06.03.14 Basement Nerd Compare Car Insurance
Car insurance is one of those things virtually every American buys but does not fully understand. This lack of understanding is one of the reasons many of us pay more than we need to just to insure our vehicles. It stands to reason that taking the time to know what each type of coverage actually pays for can go a long way toward keeping your bill as low as possible.
There are five primary types of auto coverage in the US:
- uninsured/under insured motorist
- personal injury protection.
Every car insurance policy begins with liability coverage. That said, liability has nothing to do with your vehicle per se. Rather, it is insurance that you take out to protect others in the event you cause an accident that results in injury or property damage. In other words, liability insurance pays someone else for the damage you cause.
When you look up liability amounts for your particular state, you will likely see them expressed in three numbers – for example: 25/50/15. The first number represents, in thousands of dollars, the amount of money to pay for injuries or death relating to one victim. The second number is also for injuries or death, but this time for multiple victims. The third number is the amount of money to pay for property damage.
Collision and Comprehensive
Collision and comprehensive coverage are usually sold together as a single package. Collision insurance is paid to repair or replace your vehicle in the event of an accident on the public roads. Comprehensive insurance takes care of everything else, including weather related damage, vandalism, accidents involving the vehicle while it is parked, and so one.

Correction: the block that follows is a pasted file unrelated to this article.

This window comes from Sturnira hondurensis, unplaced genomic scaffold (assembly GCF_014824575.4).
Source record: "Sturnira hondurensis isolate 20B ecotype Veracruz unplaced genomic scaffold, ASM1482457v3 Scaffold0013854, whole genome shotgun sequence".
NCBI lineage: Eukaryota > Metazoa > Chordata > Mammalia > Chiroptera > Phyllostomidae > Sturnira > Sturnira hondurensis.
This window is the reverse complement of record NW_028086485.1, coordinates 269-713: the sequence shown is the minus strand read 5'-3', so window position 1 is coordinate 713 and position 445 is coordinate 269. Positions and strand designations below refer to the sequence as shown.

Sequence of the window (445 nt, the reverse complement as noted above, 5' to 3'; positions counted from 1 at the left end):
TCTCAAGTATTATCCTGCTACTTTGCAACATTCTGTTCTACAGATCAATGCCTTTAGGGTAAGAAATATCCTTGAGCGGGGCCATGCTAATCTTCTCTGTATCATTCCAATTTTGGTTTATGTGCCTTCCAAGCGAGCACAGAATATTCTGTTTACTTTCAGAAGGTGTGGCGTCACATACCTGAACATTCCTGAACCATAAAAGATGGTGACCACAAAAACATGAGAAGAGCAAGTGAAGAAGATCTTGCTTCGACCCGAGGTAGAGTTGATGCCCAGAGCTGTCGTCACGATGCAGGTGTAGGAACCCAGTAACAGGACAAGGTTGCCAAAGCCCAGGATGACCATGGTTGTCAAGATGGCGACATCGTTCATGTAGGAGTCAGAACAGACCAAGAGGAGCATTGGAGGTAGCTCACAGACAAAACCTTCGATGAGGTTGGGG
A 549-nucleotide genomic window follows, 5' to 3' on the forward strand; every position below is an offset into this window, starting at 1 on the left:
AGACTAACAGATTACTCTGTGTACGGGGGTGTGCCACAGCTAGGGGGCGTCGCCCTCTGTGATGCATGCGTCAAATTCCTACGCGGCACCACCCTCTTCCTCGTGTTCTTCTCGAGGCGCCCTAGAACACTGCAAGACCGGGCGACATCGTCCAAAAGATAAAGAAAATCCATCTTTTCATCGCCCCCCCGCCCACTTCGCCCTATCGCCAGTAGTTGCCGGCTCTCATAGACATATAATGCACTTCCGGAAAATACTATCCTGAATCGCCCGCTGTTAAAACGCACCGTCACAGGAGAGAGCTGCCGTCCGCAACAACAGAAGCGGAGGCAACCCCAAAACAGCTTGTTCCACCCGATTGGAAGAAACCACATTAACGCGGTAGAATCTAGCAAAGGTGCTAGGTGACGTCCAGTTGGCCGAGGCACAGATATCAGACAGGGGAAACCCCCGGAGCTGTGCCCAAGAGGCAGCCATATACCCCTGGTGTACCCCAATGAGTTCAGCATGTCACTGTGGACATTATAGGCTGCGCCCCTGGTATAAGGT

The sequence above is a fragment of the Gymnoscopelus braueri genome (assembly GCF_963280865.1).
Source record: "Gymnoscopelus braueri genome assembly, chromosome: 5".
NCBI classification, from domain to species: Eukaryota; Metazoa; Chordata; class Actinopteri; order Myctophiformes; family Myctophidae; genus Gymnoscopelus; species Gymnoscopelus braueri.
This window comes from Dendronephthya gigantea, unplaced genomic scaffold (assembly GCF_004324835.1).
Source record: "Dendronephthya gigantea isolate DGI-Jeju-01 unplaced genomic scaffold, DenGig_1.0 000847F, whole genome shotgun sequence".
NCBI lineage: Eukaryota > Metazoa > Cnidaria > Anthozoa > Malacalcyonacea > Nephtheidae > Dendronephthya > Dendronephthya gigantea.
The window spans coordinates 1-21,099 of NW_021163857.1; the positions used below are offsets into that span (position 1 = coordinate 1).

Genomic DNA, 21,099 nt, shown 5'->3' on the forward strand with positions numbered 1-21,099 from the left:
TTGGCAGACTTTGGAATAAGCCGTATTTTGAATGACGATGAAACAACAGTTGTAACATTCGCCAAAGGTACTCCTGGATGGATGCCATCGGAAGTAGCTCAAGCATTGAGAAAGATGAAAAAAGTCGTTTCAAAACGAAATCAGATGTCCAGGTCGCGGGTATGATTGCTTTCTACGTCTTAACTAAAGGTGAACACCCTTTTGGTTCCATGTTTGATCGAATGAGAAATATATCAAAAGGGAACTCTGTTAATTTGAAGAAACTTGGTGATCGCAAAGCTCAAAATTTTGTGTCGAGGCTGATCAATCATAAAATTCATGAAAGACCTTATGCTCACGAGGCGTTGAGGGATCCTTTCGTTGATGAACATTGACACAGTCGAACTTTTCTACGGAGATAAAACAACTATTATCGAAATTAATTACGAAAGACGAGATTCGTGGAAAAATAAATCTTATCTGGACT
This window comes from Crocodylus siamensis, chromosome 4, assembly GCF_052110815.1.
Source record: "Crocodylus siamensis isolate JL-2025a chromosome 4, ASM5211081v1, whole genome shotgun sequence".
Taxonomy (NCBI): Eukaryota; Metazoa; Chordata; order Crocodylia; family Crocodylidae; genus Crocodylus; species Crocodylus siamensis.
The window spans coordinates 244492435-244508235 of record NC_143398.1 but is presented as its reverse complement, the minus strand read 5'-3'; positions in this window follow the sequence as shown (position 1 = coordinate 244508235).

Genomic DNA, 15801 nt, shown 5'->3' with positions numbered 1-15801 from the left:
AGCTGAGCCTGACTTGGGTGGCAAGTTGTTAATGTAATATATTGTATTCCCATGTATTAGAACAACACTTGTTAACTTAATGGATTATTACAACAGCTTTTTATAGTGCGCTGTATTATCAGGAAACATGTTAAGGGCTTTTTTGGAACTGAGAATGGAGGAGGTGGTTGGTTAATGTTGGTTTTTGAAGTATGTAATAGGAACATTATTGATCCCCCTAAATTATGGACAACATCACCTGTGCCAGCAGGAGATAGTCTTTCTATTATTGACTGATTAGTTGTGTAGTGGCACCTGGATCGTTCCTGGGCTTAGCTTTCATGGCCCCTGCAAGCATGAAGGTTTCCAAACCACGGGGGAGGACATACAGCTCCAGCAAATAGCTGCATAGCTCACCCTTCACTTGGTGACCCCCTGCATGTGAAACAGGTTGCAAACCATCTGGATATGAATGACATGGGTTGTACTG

Neither collision nor comprehensive are required by law in any state. However, banks and other lending institutions require consumers to purchase this coverage as long as a loan is outstanding. They have the legal right to purchase insurance on behalf of the consumer if the consumer fails to do so on his own.
PIP and UM
The last two categories of insurance, personal injury protection (PIP) and uninsured/underinsured motorist (UM) coverage have to do with personal injuries you or your passengers sustain. PIP is insurance that will pay a portion of your medical costs after any accident, while UM covers your injuries if someone else who does not have sufficient liability coverage hits you.
States operating under a no-fault model require both PIP and UM. It is optional, but recommended, in most others.
Other kinds of coverage are available that you can get to provide added protection for yourself and your vehicle. You can also increase the amounts of coverage you receive under any of the primary five listed above. That’s not a bad idea, by the way. Some experts suggest, for example, that you double or triple the amount of liability coverage you carry. Why? Because of the potential of a lawsuit.
Because Americans tend to be so litigious, even a minor accident could see you in court defending yourself against a multimillion dollar lawsuit. Your $50,000 of liability coverage will not go very far should you lose your case. What’s more, if you own a valuable personal property that could be seized in the event of a lawsuit, it is a wise idea to invest in an umbrella policy to protect that property.
Next time you are shopping for car insurance, do not forget to look at each line item to see how much you are covered for and what it is costing you. Make sure you have enough coverage to protect yourself in the event of an accident.